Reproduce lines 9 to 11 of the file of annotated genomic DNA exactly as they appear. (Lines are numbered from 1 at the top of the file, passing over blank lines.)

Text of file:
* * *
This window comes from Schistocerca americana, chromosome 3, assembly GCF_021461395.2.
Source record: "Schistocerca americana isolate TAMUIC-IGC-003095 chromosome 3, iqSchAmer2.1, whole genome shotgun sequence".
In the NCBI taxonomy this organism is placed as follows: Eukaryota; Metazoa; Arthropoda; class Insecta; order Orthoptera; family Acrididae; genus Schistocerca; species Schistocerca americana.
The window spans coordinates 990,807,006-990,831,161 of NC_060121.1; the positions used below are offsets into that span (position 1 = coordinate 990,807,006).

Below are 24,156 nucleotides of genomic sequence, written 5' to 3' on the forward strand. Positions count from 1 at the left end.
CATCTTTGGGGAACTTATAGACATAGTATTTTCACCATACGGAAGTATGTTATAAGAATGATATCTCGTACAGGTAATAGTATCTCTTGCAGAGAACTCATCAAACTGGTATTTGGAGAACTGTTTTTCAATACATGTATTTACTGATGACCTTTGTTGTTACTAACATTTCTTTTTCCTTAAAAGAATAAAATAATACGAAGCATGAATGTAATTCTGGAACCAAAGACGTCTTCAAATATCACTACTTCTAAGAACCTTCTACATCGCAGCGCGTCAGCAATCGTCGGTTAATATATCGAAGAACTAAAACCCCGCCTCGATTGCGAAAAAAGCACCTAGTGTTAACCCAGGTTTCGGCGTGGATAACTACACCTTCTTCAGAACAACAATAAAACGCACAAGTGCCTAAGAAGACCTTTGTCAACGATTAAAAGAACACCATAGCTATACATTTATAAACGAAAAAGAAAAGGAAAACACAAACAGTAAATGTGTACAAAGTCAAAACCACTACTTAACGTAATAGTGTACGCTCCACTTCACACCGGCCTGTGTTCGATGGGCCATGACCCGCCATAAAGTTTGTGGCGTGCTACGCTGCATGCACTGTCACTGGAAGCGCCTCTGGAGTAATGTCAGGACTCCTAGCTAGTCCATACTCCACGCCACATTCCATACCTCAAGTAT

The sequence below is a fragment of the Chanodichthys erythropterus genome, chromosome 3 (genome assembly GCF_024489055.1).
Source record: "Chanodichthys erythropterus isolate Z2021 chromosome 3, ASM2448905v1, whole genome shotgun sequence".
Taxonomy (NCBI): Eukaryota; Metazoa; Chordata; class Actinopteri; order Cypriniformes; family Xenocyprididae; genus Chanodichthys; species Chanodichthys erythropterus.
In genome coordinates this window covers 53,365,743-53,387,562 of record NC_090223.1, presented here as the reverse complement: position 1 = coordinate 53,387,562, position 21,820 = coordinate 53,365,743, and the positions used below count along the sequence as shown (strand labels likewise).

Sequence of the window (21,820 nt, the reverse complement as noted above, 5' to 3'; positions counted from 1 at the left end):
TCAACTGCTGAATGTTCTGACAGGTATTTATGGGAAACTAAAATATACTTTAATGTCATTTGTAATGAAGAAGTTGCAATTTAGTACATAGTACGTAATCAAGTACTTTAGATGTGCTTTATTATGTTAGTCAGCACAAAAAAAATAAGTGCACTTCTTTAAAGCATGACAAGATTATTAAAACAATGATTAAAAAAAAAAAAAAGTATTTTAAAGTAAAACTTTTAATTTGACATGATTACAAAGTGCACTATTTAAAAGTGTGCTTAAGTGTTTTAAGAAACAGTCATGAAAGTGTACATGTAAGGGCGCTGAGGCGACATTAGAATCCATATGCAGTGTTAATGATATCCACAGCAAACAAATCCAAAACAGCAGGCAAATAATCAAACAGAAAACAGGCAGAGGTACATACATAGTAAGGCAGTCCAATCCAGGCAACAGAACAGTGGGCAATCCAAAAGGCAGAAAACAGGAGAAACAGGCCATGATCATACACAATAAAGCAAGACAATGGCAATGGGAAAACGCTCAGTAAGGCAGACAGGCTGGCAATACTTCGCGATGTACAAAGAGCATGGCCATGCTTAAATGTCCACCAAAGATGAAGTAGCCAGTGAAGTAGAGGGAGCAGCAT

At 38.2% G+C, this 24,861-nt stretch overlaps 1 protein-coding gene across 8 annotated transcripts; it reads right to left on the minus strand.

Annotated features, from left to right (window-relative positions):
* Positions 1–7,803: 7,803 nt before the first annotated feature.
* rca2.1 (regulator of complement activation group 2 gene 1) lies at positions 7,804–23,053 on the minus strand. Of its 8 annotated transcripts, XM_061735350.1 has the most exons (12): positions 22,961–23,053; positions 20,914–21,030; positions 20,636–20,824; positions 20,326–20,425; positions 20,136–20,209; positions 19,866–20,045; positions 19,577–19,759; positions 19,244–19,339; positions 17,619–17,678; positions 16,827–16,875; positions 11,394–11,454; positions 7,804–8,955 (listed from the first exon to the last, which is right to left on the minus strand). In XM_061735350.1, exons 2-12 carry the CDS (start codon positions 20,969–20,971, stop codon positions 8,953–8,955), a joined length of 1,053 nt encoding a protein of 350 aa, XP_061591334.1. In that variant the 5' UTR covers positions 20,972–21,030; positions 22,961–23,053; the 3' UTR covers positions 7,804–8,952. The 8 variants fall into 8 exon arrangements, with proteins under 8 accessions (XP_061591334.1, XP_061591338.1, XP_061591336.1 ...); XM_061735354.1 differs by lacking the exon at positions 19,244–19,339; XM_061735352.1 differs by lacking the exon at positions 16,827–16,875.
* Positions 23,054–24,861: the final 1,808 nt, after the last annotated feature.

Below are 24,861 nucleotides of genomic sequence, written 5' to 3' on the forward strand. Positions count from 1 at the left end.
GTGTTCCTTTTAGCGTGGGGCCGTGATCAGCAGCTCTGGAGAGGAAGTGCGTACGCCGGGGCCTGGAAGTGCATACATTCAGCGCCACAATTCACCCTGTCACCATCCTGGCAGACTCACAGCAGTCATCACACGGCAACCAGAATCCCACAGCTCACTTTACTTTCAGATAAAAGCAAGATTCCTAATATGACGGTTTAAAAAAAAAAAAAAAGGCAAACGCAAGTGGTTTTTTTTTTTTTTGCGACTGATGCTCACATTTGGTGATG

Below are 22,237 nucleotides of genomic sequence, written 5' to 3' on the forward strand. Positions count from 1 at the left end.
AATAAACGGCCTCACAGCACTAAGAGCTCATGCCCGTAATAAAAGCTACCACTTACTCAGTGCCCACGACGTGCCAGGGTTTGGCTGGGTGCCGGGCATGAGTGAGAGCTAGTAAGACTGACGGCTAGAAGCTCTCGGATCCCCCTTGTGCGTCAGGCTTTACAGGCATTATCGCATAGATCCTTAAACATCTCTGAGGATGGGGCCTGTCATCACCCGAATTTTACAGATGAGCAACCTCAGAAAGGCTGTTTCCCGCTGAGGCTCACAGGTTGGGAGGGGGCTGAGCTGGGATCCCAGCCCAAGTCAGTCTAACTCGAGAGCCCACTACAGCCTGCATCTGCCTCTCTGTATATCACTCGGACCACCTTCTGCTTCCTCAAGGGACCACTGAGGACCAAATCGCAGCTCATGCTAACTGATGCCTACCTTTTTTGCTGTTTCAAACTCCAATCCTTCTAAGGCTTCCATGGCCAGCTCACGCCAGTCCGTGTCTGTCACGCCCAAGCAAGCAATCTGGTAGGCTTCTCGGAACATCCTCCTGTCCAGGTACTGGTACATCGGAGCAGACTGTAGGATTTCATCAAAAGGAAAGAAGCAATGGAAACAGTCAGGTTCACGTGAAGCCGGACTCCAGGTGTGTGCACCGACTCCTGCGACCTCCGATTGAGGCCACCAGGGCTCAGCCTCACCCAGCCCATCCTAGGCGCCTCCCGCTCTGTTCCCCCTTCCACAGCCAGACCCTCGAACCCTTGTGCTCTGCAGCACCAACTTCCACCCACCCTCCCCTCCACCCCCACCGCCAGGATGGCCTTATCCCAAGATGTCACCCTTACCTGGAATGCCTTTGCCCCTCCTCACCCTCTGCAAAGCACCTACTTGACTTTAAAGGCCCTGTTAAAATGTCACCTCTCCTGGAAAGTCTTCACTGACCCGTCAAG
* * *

Taxonomy (NCBI): Eukaryota; Metazoa; Chordata; class Actinopteri; order Cypriniformes; family Xenocyprididae; genus Chanodichthys; species Chanodichthys erythropterus.
In genome coordinates this window covers 53,365,743-53,387,562 of record NC_090223.1, presented here as the reverse complement: position 1 = coordinate 53,387,562, position 21,820 = coordinate 53,365,743, and the positions used below count along the sequence as shown (strand labels likewise).

Sequence of the window (21,820 nt, the reverse complement as noted above, 5' to 3'; positions counted from 1 at the left end):